London Theater Review: THE AUDIENCE (National Theatre Live)

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by Tony Frankel on June 20, 2013

in Film,Theater-Chicago,Theater-Los Angeles,Theater-Regional

MAJESTICAL MIRREN

Although she is a politically neutral monarch, The Queen of England retains the ability to give a weekly audience to a Prime Minister (PM) during his or her term of office, at which she has a right and a duty to express her views on Government Tony Frankel's Stage and Cinema film review of "The Audience" at Gielgud Theatre, London / National Theatre Live.matters. Peter Morgan’s new play, The Audience, imagines the meetings between Queen Elizabeth II and her 12 PMs – from Winston Churchill to David Cameron (PM since 2010) – over the period of 60 years. In actuality, the meetings are strictly confidential, and both parties have an unspoken agreement never to repeat what is said. Not even to their spouses. No minutes are taken and no officials are present, but enough unverified anecdotal material has, shall we say, leaked out and has been meticulously gathered by the playwright in order to create what could have happened during these private affairs.

Tony Frankel's Stage and Cinema film review of "The Audience" at Gielgud Theatre, London / National Theatre Live.Now beaming to a theater near you via National Theatre Live, the production at the Gielgud directed by Stephen Daldry (Billy Elliot, An Inspector Calls) not only succeeds because of its exquisite dramaturgy, but because we get a true sense that these meetings actually occurred as we see them. (I highly suspect that in another era Morgan would have been carted off to the Tower of London for a quick beheading.) At the heart of these fictional but astoundingly convincing gatherings is Dame Helen Mirren, who won an Academy Award for her role as the Queen in the 2006 biopic movie of that name. The film – which depicts events surrounding Princess Diana’s death, and was also written by Morgan – allowed an all-too-human portraiture of Elizabeth, but the play, for which Mirren won an Olivier, goes even further by crafting the Queen as droll, politically shrewd, psychologically perceptive and sympathetic.

Tony Frankel's Stage and Cinema film review of "The Audience" at Gielgud Theatre, London / National Theatre Live.Mirren’s dry-eyed compassion is perfectly realized at the start, when a blubbering John Major (Paul Ritter) uses his alone-time as a therapy session to lament his battle with House of Commons members. Mirren’s almost deadpan look conveys a multitude of meanings as she gently extends her hanky. This moment also elucidates what we get in return for witnessing theater via video feed: We may not see an entire stage picture, but we are privileged to behold amazing acting as if we sat in the stalls, the seating section closest to the stage. I saw the live showing at the ridiculously comfortable Downtown Independent in Los Angeles, where highly recommended encores continue through September 1 (there are various showings around the country, but the Independent has the most screenings to choose from).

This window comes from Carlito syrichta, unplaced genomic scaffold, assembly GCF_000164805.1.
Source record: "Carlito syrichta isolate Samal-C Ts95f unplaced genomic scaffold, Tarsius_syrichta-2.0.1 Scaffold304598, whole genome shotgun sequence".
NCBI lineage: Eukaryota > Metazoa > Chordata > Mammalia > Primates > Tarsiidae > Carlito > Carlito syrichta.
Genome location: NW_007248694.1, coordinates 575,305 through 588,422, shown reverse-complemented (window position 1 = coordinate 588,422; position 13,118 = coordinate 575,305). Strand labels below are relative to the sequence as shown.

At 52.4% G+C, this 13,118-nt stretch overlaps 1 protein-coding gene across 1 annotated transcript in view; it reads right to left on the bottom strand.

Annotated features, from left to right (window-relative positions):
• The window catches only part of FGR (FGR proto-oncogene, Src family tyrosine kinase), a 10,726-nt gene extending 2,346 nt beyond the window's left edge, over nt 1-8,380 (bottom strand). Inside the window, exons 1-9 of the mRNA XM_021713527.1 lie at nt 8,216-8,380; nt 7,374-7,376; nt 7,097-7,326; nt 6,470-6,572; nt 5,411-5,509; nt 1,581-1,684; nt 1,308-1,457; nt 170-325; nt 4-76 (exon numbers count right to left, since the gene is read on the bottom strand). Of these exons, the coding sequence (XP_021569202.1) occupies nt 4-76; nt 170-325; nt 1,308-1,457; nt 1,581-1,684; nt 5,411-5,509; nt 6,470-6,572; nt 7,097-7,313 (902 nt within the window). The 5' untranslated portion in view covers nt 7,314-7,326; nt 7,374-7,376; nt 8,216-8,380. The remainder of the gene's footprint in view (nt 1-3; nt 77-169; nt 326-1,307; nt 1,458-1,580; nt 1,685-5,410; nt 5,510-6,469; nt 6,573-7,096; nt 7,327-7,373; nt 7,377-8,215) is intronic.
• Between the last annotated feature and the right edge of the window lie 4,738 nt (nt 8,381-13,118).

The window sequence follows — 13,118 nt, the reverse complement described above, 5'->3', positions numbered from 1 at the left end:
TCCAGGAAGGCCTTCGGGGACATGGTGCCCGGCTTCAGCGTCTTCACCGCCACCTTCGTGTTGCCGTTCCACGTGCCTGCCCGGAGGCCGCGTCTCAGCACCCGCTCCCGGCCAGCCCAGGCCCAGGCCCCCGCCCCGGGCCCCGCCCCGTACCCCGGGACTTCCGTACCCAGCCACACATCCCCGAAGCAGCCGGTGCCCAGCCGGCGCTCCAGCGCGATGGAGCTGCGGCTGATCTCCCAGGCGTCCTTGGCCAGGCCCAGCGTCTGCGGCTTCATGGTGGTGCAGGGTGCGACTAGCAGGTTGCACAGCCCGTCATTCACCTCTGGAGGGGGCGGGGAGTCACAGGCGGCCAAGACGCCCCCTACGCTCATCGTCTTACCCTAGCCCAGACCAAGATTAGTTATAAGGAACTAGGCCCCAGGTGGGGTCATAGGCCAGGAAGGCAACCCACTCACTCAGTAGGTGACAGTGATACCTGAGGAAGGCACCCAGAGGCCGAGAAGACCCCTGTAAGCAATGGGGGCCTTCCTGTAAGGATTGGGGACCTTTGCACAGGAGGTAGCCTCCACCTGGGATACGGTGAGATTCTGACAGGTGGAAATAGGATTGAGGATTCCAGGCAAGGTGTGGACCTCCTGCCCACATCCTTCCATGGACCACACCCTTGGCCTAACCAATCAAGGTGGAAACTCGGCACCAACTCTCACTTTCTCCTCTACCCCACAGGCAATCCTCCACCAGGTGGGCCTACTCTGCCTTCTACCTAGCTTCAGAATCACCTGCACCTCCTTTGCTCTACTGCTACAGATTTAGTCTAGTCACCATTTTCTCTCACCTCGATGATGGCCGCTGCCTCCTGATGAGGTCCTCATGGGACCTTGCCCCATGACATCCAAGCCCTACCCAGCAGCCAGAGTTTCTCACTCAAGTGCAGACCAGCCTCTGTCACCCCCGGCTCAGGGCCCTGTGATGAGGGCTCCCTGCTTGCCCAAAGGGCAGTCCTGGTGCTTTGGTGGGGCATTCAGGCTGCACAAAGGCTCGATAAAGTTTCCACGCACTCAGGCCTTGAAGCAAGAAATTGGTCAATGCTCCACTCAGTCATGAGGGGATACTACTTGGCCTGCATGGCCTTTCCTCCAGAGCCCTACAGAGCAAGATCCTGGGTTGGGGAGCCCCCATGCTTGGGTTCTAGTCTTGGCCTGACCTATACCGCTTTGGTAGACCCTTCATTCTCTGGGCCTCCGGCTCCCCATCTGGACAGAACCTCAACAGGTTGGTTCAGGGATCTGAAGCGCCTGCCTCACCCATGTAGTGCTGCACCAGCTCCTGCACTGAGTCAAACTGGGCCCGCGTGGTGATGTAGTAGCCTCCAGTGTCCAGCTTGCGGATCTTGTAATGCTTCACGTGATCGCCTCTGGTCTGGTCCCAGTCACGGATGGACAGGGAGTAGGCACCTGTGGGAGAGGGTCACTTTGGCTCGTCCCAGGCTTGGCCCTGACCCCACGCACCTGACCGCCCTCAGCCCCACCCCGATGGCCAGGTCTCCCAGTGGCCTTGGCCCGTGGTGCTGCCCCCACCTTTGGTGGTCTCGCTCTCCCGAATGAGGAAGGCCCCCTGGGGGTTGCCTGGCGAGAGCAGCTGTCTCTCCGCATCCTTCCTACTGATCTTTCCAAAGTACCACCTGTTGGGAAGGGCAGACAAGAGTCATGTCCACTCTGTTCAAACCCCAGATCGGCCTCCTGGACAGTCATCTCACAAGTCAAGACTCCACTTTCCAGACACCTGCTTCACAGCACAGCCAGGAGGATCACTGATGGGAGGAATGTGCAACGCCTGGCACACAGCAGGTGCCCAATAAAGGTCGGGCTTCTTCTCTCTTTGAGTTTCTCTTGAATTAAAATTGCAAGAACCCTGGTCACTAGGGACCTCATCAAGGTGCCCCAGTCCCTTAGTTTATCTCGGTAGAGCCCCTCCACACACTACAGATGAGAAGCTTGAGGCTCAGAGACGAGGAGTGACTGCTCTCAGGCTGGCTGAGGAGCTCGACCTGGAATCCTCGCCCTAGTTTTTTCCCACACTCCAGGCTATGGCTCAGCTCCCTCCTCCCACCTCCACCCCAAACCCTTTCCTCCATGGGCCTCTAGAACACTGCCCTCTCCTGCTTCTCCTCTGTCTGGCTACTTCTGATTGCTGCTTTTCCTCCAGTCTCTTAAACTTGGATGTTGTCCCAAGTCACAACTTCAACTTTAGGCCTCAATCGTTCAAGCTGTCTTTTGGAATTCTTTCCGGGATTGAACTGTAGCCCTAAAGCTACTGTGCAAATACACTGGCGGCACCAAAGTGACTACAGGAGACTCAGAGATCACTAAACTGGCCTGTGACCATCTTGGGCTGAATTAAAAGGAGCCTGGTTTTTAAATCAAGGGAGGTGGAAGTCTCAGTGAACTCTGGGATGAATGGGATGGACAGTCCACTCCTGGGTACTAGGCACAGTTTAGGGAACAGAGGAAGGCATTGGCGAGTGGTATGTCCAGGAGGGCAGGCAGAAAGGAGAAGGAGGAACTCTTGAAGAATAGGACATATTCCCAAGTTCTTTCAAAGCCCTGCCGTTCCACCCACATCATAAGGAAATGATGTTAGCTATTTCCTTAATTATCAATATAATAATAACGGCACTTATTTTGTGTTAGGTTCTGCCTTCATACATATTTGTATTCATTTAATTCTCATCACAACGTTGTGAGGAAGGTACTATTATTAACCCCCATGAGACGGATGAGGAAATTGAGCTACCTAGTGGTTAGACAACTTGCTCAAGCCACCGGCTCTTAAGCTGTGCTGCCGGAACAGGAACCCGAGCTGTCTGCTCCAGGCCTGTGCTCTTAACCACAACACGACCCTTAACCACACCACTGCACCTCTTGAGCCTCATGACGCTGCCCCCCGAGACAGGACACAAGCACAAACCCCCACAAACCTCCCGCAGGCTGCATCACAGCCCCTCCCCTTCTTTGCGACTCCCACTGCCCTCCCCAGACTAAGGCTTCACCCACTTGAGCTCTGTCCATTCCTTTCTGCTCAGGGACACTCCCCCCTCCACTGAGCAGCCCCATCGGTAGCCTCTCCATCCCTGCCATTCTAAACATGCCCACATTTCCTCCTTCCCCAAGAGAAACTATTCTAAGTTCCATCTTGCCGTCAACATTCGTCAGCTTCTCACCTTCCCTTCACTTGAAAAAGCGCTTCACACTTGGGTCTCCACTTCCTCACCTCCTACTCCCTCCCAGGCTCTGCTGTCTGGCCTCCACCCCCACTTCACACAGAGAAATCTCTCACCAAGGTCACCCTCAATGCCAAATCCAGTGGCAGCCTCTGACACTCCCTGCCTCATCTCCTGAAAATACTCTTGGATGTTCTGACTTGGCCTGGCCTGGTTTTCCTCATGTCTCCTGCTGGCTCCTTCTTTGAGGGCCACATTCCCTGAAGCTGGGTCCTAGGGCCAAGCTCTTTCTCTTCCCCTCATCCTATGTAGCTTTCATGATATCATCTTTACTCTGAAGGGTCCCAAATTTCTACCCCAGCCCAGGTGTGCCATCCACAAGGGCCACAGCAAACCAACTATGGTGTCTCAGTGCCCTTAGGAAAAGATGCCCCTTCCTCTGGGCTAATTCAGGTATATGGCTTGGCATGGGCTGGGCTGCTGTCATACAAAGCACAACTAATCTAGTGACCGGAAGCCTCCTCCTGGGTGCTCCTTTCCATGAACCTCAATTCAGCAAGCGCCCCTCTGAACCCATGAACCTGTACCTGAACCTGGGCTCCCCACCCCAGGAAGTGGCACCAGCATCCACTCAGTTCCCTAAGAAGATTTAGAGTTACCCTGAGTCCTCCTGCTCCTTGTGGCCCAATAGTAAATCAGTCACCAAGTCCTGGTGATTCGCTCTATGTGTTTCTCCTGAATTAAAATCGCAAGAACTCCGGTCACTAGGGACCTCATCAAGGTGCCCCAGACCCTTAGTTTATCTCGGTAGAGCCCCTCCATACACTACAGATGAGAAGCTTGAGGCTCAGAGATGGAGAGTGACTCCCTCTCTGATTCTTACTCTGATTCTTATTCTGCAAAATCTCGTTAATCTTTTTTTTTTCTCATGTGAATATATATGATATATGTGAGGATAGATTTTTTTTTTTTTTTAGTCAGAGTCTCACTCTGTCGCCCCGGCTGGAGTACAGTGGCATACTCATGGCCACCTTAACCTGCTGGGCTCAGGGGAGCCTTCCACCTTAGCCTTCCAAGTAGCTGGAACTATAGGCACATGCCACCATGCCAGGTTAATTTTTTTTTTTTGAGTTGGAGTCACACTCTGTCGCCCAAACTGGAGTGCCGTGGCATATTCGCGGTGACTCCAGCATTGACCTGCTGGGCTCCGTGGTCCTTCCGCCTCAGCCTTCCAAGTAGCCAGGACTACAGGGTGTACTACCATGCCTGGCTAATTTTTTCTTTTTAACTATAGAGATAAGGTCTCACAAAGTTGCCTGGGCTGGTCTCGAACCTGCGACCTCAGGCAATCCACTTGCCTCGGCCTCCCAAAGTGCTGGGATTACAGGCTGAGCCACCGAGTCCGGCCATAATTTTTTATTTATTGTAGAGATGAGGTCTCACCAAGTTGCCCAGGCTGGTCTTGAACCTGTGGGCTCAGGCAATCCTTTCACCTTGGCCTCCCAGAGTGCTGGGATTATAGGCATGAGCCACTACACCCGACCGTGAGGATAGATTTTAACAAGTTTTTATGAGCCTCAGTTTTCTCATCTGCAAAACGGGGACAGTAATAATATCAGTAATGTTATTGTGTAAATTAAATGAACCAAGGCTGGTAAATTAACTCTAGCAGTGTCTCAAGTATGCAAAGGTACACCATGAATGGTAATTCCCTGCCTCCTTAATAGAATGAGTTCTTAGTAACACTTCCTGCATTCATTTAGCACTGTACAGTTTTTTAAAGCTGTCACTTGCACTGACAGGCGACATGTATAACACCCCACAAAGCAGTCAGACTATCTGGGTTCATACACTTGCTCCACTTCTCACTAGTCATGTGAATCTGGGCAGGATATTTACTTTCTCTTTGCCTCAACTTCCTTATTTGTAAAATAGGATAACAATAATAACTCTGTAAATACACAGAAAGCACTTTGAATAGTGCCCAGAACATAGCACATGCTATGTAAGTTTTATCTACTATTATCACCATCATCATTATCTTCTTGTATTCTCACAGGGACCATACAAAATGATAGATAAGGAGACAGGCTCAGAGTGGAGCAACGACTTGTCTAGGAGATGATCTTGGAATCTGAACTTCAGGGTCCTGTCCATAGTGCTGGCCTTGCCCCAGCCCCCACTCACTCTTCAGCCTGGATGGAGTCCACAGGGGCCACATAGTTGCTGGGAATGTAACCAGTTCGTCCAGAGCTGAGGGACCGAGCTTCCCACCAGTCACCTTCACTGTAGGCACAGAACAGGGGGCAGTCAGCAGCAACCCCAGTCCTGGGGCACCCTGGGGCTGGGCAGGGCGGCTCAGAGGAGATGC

Tony Frankel's Stage and Cinema film review of "The Audience" at Gielgud Theatre, London / National Theatre Live.The play smartly avoids chronology, which allows for the production to breathe. After Major’s meltdown, the play moves back and forth from Churchill (Edward Fox) to Gordon Brown (Nathaniel Parker) to Margaret Thatcher (a righteous and steely Haydn Gwynne) and so on. There is more of an arc to the role of Harold Wilson (PM 1964–1970 & 1974–1976); the Queen enjoys him immensely and she has several meetings with him in the play. As such, Richard McCabe, who won an Olivier for his portrayal, is given the opportunity to supply the emotional wallop that makes the piece resonate. Interestingly, Tony Blair does not make an appearance; perhaps a Brit will explain to me if this has something to do with Blair having resigned and therefore undeserving to be immortalized on stage. Even two live corgis make an appearance in the production.

Tony Frankel's Stage and Cinema film review of "The Audience" at Gielgud Theatre, London / National Theatre Live.Most remarkable is that Mirren is inconspicuously transformed on stage by diverse costumes and wigs to create different periods of the Queen’s reign (costumes by the magician of design, Bob Crowley; hair and make-up by Ivana Primorac). In true magisterial thespianism, Mirren is convincing no matter what age she portrays. The piquant but poised Queen also has scenes with her eleven-year-old self, played by Bebe Cave. This device offers fascinating insight into a girl’s transformation from questioning adolescent to royal sovereign.

By avoiding invectives, satirizations, and obvious Mamet-like political irony, this unsentimental, affectionate and funny insider’s view offers a bigger picture. The lives portrayed in The Audience, which seem privileged and powerful from the outside, are relatable because the playwright concentrates on themes of duty and the burden of being in an authoritative position. Your audience with Morgan’s entertaining and fascinating play is requested forthwith.

Tony Frankel's Stage and Cinema film review of "The Audience" at Gielgud Theatre, London / National Theatre Live.photos by Johan Persson

The Audience
Playful Productions
Gielgud Theatre, London
National Theatre Live
for venues and times of other locations,
visit http://ntlive.nationaltheatre.org.uk/

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